The sysadmin part of me reels in horror after hearing this. Who designs systems like this? What we have here is a permanent, irrecoverable data loss happening every time an expendable and temporary shell for your AI expires beyond the range of your wireless network. Thats is a criminally stupid design flaw – and one which could be easily fixed! Didn’t these people hear about backups?
Let’s think about it – the transmission of consciousness is almost instant. We have seen it on the show many times. Old body dies, and the Cylon wakes up in a vat of goo almost instantly. This tells me that it takes only a split second to send given Cylon’s memories and personality back to the resurrection ship, and few more seconds to actually upload it to a spare body. Since they are able to do this at all I think it is indisputable that heir consciousness can be fully digitized. There is this notion out there that digitizing human consciousness will never be possible because there is actually more to it than a mapping of neural connections and distribution of electric charges. I don’t know whether or not this is true, but obviously Cylon psyche can be transmitted digitally without any problems. If you can digitize something, you can back it up to permanent storage.
In other words, if Cylons have technology to upload the transmitted consciousness to a vat grown body, then they absolutely must have a technology to temporarily or permanently store this data on some sort of media. I mean it is a prerequisite – before you can put the consciousness in a body, you have to be able to store it somewhere. In fact, I imagine that the Resurrection Ships must be buffering these transmissions in some way before they do the body uploads.
For example, what happens if a Base Star is destroyed? Now you have instantaneous transmission from hundreds if not thousand Cylons streaming down from the wreckage, probably on the same frequency. What happens if the vats are not ready? What if there is a temporary power outage in the vat room? What if the prepared bodies turn out to be defective and need to be discarded? What if the transmission comes in with potential errors caused by outside interference? It’s just simple engineering concerns – you need to have a buffer which will hold the upload until the body is ready. Otherwise you would often miss the window of opportunity and consciousness transfers would simply get lost in space for silly reasons. Not to mention the need to check for transmission errors. It would be a pity to see a Cylon emerge from a vat half-retarded because the post-death transmission included static noise that could have been easily removed in some pre-processing CRC check.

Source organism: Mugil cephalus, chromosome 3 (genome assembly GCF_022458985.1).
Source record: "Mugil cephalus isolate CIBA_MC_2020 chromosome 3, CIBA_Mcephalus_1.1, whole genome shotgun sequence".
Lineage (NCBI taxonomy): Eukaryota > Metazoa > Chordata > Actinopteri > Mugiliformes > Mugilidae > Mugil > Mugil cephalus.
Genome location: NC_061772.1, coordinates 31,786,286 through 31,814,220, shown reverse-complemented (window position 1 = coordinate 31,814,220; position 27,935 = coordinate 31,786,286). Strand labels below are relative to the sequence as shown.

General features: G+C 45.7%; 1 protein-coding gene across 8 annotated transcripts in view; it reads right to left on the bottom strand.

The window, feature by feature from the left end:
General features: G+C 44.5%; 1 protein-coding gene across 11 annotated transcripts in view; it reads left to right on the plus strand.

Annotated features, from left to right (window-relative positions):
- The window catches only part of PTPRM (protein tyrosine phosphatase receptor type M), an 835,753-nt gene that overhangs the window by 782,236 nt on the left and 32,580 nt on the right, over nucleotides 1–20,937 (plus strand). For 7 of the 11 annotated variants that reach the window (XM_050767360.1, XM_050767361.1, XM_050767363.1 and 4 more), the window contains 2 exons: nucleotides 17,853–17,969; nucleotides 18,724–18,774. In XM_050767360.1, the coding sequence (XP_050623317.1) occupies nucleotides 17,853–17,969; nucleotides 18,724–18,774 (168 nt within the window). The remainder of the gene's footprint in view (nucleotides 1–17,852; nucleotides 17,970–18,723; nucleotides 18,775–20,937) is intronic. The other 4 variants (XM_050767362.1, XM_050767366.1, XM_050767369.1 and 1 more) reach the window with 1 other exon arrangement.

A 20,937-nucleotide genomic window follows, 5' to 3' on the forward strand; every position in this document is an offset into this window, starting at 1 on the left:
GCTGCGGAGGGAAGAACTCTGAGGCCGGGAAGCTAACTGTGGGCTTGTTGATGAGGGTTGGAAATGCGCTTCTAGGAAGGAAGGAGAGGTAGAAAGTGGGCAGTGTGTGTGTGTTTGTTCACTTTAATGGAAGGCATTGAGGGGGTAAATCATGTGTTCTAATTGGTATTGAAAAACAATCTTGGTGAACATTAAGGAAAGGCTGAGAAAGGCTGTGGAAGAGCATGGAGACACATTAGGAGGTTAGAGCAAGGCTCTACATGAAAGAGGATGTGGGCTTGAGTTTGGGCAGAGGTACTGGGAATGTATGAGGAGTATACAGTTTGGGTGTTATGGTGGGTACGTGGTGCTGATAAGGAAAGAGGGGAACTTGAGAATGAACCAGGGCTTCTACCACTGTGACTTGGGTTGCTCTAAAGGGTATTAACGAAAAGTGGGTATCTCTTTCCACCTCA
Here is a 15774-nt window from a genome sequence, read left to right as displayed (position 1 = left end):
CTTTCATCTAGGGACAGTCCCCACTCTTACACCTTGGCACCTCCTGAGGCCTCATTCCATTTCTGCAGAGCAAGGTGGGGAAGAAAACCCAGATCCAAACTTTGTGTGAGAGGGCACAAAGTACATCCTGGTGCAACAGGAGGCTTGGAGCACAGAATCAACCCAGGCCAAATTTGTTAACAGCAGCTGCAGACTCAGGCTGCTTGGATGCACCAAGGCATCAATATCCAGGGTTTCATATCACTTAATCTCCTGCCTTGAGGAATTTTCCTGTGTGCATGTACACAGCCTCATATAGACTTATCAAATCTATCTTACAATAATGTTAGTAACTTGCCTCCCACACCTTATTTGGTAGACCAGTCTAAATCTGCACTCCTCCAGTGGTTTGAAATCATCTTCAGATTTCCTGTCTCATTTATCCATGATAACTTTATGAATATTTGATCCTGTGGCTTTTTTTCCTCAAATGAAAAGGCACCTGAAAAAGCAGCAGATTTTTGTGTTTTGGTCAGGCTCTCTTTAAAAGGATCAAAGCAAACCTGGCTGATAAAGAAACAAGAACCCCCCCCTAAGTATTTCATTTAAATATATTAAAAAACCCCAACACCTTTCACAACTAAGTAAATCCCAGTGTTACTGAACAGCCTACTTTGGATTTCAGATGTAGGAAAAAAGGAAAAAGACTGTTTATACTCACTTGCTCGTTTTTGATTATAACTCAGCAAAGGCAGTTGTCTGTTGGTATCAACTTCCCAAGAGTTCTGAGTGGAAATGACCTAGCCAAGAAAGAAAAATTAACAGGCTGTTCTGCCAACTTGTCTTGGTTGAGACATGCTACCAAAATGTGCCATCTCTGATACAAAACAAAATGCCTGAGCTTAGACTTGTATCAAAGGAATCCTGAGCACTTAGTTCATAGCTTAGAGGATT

So, if they are processing and buffering the signal there is no reason why they couldn’t just dump it into storage for safe keeping. What is the difference between storing it in memory for 20 seconds and saving it in storage for 3 days? Well, main difference is that the latter is cheaper than the former on all counts – at least by current technology standards.
So why not do a daily backup? Or even hourly incremental backup for that matter? Or even a continuous rolling sync to the R-Ship storage since it seems the consciousness transfer is almost instant? If the Resurrection Ship kept the “last good copy” of each Cylons consciousness then instead of permanent death, a stranded Cylon would simply loose last few hours or days of his/her life. If you would make Resurrection Ships sync up their backup data on regular basis, you now have a highly efficient distributed system that offers you virtual immortality. Permadeath would only be possible if someone would manage to track down all the Resurrection Ships with the copy of your consciousness.
I’ll go even further – why not allow Cylons to make emergency backups to personal storage they could then stow away in a safe place. Drop a thumb drive in a safe deposit box on Caprica before going on an important mission and you can be restored even if your whole fleet was wiped out.
So yeah, I don’t buy the whole “Oh noes, where is the R-ship? If we die now we die FOR REALS!” I just refuse to believe that a race of sophisticated intelligent machines would neglect something as important and basic as backups. It is a small thing, but it bugs the hell out of me.
[tags]bsg, battlestar galactica, cylons, backups, resurrection ship[/tags]